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(This started out as a comment on https://lobste.rs/s/vwhaig/configuration_files_suck .)

I’ve been thinking for the past week about @tedu’s “Features are Faults, Redux”, and it occurs to me that perhaps not all features are faults. Features related to runtime configuration are particularly prone to being faults, because they are a sign of a seam between zones of ownership. When I bring up Vim today it runs code straddling at least three distinct zones of ownership: the code in Vim itself, the system-wide vimrc bundled with my OS, and my own personal .vimrc. Vim’s configuration language mediates these transitions.

Runtime configuration is a symptom that the person doing the configuration is different from the person building the software. All of @tedu’s examples arose because the connection between the two grew gradually baroque over time (“could you just give me this one teensy little feature so I don’t have to look at your yucky code?”), eventually metastasizing into security issues like Shellshock.

This line of reasoning gives me a desire for a system shipped as a single zone of ownership. Ship with just two languages, one compiled and one interpreted. Users who wanted to change how a program behaves would have to edit its sources. The sources would be close at hand, though, shipped with each system. A single command would recompile the entire system. Programs would be organized to put configuration data in one place that’s easy to find.

OpenBSD is already pretty close to this ideal. You can tell from @tedu’s posts that OpenBSD maintainers are often treating it as a single zone of ownership and making pervasive changes. But what if we go further, just as a thought experiment? Rip out /etc. Stop parsing configuration entirely in the base system. Assume that it’s intended for a desktop or server used by a single user who has some programming knowledge. Get rid of make. Entirely.

I’ve been poking at httpd a bit lately, and I notice that you can turn on TLS on a per-server basis. But the most common use case is a single user on a system who wants to run a handful of sites, all with TLS. The extra flexibility of per-server TLS configuration is obsolete, a holdover from the days when people shared common servers.

We still need some runtime configuration, say for text editors. I want to use tabs in my Go projects and spaces for everything else. And people may still end up building in runtime configuration on top of the base system, either for themselves or for non-programmers. But as a community we need to be querying all cases of runtime configuration much more antagonistically. “System-wide runtime configuration” should be an oxymoron.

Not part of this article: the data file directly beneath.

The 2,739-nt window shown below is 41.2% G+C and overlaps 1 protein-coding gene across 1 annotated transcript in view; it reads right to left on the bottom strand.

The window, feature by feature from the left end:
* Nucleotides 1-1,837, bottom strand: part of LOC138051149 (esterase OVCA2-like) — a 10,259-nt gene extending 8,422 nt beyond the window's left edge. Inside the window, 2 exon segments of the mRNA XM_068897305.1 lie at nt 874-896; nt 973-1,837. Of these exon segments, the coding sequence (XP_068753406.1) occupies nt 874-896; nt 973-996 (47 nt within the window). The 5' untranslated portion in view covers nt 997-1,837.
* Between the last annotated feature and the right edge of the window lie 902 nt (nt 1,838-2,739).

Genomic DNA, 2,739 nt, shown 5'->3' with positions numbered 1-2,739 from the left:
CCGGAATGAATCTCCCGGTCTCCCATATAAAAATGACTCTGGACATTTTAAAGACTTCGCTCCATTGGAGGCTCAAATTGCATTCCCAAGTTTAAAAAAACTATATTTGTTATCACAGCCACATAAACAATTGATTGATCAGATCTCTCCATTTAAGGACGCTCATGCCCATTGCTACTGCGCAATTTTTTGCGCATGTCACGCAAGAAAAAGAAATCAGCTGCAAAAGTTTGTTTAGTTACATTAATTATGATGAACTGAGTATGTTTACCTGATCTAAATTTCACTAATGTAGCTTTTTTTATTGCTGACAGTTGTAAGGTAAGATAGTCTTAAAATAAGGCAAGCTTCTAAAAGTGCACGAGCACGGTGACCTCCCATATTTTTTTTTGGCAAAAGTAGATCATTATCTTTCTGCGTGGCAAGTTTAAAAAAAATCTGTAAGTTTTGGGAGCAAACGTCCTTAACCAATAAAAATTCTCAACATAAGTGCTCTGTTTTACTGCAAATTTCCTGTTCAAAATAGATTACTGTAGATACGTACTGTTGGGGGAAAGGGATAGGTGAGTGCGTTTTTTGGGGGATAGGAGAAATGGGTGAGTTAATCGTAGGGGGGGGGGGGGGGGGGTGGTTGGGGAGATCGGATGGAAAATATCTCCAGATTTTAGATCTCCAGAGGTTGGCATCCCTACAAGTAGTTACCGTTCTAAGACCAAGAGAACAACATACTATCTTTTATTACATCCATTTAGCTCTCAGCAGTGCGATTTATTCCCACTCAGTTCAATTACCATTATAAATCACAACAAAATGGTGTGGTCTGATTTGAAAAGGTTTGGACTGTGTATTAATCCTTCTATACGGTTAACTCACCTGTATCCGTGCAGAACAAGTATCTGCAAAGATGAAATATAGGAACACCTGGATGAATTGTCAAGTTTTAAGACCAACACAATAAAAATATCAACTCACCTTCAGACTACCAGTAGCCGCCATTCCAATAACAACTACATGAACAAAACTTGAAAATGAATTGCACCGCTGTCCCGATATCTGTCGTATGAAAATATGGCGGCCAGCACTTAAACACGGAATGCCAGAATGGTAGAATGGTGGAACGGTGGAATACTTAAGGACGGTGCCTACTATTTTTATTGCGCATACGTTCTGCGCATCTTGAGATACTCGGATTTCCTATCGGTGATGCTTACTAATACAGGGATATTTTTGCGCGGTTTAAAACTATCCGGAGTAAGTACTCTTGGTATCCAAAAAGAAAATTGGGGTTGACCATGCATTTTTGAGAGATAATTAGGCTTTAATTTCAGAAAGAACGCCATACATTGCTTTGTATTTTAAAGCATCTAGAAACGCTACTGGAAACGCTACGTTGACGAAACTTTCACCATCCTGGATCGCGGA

(Earlier version of this comment from last week.)

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      On the “just two languages” front, you may want to investigate the Inferno operating system : ANSI C implements the low-level modules(source is shipped with an install, uses a modified version of the Plan 9 compiler suite for regeneration at any time), and everything else uses the Limbo language through the memory-safe Dis VM.

      This paper is a good high-level historical reference, while this post shows using the module-based shell(without Limbo) for both program development and configuration at the base user level.

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      You forgot vim zone four: modelines within the file being edited. :)

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      But the most common use case is a single user on a system who wants to run a handful of sites, all with TLS

      Sure, you want every site to have TLS, until you don’t. You still need non-TLS server blocks to redirect people to the https site, and to answer Let’s Encrypt challenges for acme-client.

      Less commonly, I have a non-TLS server block in my httpd.conf for a .onion site, although granted that’s a niche use-case it’s still a valid one, and there are possibly other equally valid use-cases for having a mixture of TLS and non-TLS servers that having it as a configuration option makes sense.

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        Acme includes dns and tls-sni challenges, http isn’t required now.

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          OpenBSD’s acme-client(1) only implements the http challenge.

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      I had an instinctual negative reaction to this, and I’ve had to think about why. I think part of it comes from $WORK, where we have a service (for one of the Monopolistic Phone Companies) where due to service level agreements, we have redundant servers in redundant geographical locations. So at the very least, you are talking about at least four different IP addresses (more actually) required to run the program.

      Second, having a development system on a production server would probably not pass security—anything to make it harder to further exploit a break-in. Even including unnecessary code (such as in a shared library that includes all functions whether used or not) makes me uneasy.

      Third, having to muck with the source code for configuration complicates version control. I view config files as the variants to an invariant program, like an IP address.

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        Editing the source code of the program really shouldn’t be harder than editing a config file. In my workflow, either change requires building a self-contained image, testing it on canaries, and then deploying that image.

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          At $WORK, we have a repository for source code and another one for configuration. Configuration can change (IP address, hostname, location of other services) without having to update the already tested code, and the code can change (bug fixes, new features, etc) without having the configuration change (assuming the code changes don’t require an update to the config, which at $WORK, is most often actually).

          With your method, does that mean your canary boxes are identical to production? How is that possible?